A WCDA device is installed without tools on each side of an ordinary wheelchair. When inconvenient they can be readily removed by the occupant without tools. The only modification the WCDA device requires is a change in the wheel retainer bolt which in no way affects the ordinary construction or operation of any applicable wheelchair.
The wheelchair occupant actuates the levers on the lateral handles of the WCDA devices, thereby bringing friction pads in contact with the grip-rings. The occupant then pivots the WCDA devices about the main wheel hubs by applying a circumferential force to the handles as shown. Because the tires are not gripped any debris on the tires does not affect the operation of the WCDA device.
When not required the WCDA devices can be simply snapped off of the wheelchair by the occupant. The WCDA device uses a simple inexpensive linkage mechanism for actuation.
The WCDA device has many advantages relevant to wheelchair users:
With well over a million wheelchair users in the United States a substantial majority would be expected to appreciate the convenience of the WCDA device. Unlike the commercially-available Wijit, the WCDA device does not require twisting the wrist to actuate and has an integral brake for negotiating inclines. Competitive wheelchair users would find the WCDA device advantageous at sports events.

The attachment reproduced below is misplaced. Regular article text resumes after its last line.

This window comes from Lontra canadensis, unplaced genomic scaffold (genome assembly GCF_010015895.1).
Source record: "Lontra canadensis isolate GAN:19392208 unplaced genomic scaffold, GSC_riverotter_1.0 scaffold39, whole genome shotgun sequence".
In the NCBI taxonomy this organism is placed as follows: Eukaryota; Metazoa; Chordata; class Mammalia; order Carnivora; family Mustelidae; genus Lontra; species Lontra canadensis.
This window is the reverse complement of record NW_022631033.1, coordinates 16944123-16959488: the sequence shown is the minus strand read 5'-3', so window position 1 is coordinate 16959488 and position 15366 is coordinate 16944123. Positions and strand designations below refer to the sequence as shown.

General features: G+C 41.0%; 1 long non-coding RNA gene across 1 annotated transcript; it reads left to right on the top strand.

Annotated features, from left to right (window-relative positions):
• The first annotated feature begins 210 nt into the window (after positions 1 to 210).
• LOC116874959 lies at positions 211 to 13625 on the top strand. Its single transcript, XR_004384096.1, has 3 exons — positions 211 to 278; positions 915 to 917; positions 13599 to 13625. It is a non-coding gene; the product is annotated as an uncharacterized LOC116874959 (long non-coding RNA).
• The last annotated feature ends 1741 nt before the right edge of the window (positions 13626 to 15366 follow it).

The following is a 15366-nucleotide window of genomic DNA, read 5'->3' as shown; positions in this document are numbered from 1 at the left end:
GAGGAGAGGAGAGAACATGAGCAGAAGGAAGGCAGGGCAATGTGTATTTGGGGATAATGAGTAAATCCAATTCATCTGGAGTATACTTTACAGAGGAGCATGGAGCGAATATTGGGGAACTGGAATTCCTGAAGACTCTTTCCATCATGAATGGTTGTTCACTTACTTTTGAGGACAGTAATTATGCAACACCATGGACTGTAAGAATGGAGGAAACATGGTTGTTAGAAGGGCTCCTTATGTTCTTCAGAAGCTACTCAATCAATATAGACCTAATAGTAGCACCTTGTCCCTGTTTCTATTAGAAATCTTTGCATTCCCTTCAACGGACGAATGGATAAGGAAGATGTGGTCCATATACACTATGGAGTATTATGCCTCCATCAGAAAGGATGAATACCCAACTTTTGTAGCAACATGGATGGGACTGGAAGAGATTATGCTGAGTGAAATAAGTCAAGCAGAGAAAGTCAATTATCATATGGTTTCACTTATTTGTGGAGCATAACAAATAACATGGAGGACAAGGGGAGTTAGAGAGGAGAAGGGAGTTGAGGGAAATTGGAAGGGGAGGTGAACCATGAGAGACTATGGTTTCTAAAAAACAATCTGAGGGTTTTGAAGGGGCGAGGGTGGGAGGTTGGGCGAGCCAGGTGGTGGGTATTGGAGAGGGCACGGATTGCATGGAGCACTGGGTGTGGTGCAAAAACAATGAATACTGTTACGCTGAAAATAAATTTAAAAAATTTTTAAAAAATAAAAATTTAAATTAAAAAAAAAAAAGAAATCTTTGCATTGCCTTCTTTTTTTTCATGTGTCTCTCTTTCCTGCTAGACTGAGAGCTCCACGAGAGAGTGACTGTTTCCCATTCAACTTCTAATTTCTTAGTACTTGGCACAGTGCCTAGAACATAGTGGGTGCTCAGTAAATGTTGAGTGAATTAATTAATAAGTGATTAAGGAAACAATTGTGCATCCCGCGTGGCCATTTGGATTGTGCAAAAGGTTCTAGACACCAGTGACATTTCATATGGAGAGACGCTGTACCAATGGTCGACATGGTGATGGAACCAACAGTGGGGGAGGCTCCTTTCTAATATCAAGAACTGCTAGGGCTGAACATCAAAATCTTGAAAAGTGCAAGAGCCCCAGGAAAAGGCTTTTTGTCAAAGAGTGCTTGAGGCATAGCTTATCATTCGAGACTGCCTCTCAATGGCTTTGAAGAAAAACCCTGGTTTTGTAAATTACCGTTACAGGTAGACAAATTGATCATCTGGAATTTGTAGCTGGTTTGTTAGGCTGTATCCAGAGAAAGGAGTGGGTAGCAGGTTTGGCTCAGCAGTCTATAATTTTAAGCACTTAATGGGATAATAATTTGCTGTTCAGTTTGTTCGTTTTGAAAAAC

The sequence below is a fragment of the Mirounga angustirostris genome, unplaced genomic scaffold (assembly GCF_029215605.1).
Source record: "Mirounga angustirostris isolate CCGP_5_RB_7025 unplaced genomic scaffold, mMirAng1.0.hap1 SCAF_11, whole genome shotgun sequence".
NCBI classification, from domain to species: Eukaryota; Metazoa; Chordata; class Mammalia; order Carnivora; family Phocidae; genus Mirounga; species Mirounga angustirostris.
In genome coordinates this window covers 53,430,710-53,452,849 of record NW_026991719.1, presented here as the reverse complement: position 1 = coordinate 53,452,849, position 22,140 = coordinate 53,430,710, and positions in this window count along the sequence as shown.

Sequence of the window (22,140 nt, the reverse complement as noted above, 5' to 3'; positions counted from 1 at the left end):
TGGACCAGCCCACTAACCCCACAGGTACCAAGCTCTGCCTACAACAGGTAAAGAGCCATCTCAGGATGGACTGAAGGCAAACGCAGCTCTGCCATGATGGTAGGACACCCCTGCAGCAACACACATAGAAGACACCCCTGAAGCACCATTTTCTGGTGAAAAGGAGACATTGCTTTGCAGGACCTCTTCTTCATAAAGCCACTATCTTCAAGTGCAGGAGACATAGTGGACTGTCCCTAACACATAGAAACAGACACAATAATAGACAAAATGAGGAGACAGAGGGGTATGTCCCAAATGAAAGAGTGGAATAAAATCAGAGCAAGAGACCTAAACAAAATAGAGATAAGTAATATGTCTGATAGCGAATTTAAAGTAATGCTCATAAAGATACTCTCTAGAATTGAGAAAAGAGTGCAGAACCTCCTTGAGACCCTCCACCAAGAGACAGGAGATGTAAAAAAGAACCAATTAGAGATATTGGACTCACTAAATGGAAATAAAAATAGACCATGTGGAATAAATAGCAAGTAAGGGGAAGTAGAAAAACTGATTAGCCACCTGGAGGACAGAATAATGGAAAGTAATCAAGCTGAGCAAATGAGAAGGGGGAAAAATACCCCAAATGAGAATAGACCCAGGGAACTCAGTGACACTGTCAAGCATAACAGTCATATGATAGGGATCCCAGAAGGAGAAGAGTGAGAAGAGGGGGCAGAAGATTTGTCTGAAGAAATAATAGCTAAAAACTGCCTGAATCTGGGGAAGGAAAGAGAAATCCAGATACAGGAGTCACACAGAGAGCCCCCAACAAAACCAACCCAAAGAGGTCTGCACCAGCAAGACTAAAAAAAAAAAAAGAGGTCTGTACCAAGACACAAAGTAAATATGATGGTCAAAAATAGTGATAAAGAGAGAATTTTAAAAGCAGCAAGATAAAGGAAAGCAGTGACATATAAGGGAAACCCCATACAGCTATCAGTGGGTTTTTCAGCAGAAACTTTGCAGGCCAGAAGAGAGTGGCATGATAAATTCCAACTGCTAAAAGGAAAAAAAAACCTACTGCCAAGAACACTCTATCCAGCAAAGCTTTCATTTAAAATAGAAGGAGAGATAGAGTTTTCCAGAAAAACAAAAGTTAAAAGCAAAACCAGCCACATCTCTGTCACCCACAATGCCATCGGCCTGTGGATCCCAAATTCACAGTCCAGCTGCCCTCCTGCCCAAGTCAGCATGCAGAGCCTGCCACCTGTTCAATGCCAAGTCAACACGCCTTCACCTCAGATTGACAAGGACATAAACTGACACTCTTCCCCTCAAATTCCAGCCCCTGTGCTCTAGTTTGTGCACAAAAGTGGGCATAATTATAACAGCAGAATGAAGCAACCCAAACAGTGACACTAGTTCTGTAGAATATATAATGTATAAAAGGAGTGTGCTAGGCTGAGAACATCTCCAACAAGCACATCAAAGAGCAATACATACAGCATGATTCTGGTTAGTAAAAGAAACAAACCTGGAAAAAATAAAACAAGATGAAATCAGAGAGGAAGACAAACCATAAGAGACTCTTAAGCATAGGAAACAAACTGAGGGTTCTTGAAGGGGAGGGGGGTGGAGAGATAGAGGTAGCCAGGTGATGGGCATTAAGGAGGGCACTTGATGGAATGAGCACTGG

The operation of the WCDA device is quite simple. Unlike other devices, the WCDA device operates without gears, cranks or ratchets. Depressing the lever moves the friction pads into contact with conventional wheelchair grip rings, clamping the grip rings. Moving the WCDA device fore or aft rotates the grip ring as in normal practice, and thereby the main drive wheels. Releasing the lever allows the retraction springs to release the friction pads. Maneuvering is done in the usual manner for manual wheelchairs. The WCDA handle is angled to conform to natural wrist motion. The WCDA lever is positioned within the handle for the most efficient application of force by the occupant. Moreover, the friction pads act as brakes to effectively slow the wheelchair when required, and hold it in place.
The following figure illustrates the right and left WCDA devices secured to an ordinary manual wheelchair. The WCDA devices can be readily secured to the wheelchair and as easily removed.